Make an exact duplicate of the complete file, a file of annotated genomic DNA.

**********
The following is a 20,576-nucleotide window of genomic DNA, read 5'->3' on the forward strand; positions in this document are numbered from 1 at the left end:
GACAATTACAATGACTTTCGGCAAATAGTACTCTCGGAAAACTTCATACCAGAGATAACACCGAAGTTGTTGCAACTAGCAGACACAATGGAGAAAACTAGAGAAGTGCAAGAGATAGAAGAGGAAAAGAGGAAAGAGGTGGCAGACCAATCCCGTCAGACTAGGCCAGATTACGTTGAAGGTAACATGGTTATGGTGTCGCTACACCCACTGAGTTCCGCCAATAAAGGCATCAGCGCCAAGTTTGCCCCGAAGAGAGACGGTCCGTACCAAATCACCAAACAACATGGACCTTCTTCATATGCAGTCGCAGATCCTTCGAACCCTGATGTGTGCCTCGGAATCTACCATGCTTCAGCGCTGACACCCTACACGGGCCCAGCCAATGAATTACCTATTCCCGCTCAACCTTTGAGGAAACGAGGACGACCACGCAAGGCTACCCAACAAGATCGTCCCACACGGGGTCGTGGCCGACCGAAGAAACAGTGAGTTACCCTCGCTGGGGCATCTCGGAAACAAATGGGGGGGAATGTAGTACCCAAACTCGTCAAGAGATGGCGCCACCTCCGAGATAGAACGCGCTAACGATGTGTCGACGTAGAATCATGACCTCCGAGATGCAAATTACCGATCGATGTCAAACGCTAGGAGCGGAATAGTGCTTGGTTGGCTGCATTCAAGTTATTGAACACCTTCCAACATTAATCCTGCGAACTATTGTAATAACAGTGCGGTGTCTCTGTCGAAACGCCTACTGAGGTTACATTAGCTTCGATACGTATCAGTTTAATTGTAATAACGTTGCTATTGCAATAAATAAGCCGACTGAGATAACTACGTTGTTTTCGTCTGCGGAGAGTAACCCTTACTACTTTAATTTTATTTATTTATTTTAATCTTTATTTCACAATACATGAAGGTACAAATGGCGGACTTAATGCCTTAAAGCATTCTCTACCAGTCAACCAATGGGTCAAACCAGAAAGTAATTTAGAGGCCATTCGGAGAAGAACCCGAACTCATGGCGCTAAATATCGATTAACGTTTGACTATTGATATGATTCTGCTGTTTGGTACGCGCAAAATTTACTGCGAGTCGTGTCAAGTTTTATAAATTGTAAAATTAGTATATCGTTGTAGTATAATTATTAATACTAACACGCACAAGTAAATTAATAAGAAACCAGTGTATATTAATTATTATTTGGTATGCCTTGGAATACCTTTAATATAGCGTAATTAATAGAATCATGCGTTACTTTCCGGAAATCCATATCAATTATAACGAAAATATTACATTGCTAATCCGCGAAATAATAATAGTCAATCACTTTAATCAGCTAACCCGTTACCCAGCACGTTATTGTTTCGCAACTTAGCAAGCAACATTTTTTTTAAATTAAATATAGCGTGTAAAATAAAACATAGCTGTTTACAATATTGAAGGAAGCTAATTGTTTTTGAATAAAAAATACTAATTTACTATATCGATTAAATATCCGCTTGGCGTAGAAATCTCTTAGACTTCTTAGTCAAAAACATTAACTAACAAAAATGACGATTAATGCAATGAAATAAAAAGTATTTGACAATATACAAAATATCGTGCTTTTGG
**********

The following is a 20,576-nucleotide window of genomic DNA, read 5'->3' on the forward strand; positions in this document are numbered from 1 at the left end:
GACAATTACAATGACTTTCGGCAAATAGTACTCTCGGAAAACTTCATACCAGAGATAACACCGAAGTTGTTGCAACTAGCAGACACAATGGAGAAAACTAGAGAAGTGCAAGAGATAGAAGAGGAAAAGAGGAAAGAGGTGGCAGACCAATCCCGTCAGACTAGGCCAGATTACGTTGAAGGTAACATGGTTATGGTGTCGCTACACCCACTGAGTTCCGCCAATAAAGGCATCAGCGCCAAGTTTGCCCCGAAGAGAGACGGTCCGTACCAAATCACCAAACAACATGGACCTTCTTCATATGCAGTCGCAGATCCTTCGAACCCTGATGTGTGCCTCGGAATCTACCATGCTTCAGCGCTGACACCCTACACGGGCCCAGCCAATGAATTACCTATTCCCGCTCAACCTTTGAGGAAACGAGGACGACCACGCAAGGCTACCCAACAAGATCGTCCCACACGGGGTCGTGGCCGACCGAAGAAACAGTGAGTTACCCTCGCTGGGGCATCTCGGAAACAAATGGGGGGGAATGTAGTACCCAAACTCGTCAAGAGATGGCGCCACCTCCGAGATAGAACGCGCTAACGATGTGTCGACGTAGAATCATGACCTCCGAGATGCAAATTACCGATCGATGTCAAACGCTAGGAGCGGAATAGTGCTTGGTTGGCTGCATTCAAGTTATTGAACACCTTCCAACATTAATCCTGCGAACTATTGTAATAACAGTGCGGTGTCTCTGTCGAAACGCCTACTGAGGTTACATTAGCTTCGATACGTATCAGTTTAATTGTAATAACGTTGCTATTGCAATAAATAAGCCGACTGAGATAACTACGTTGTTTTCGTCTGCGGAGAGTAACCCTTACTACTTTAATTTTATTTATTTATTTTAATCTTTATTTCACAATACATGAAGGTACAAATGGCGGACTTAATGCCTTAAAGCATTCTCTACCAGTCAACCAATGGGTCAAACCAGAAAGTAATTTAGAGGCCATTCGGAGAAGAACCCGAACTCATGGCGCTAAATATCGATTAACGTTTGACTATTGATATGATTCTGCTGTTTGGTACGCGCAAAATTTACTGCGAGTCGTGTCAAGTTTTATAAATTGTAAAATTAGTATATCGTTGTAGTATAATTATTAATACTAACACGCACAAGTAAATTAATAAGAAACCAGTGTATATTAATTATTATTTGGTATGCCTTGGAATACCTTTAATATAGCGTAATTAATAGAATCATGCGTTACTTTCCGGAAATCCATATCAATTATAACGAAAATATTACATTGCTAATCCGCGAAATAATAATAGTCAATCACTTTAATCAGCTAACCCGTTACCCAGCACGTTATTGTTTCGCAACTTAGCAAGCAACATTTTTTTTAAATTAAATATAGCGTGTAAAATAAAACATAGCTGTTTACAATATTGAAGGAAGCTAATTGTTTTTGAATAAAAAATACTAATTTACTATATCGATTAAATATCCGCTTGGCGTAGAAATCTCTTAGACTTCTTAGTCAAAAACATTAACTAACAAAAATGACGATTAATGCAATGAAATAAAAAGTATTTGACAATATACAAAATATCGTGCTTTTGG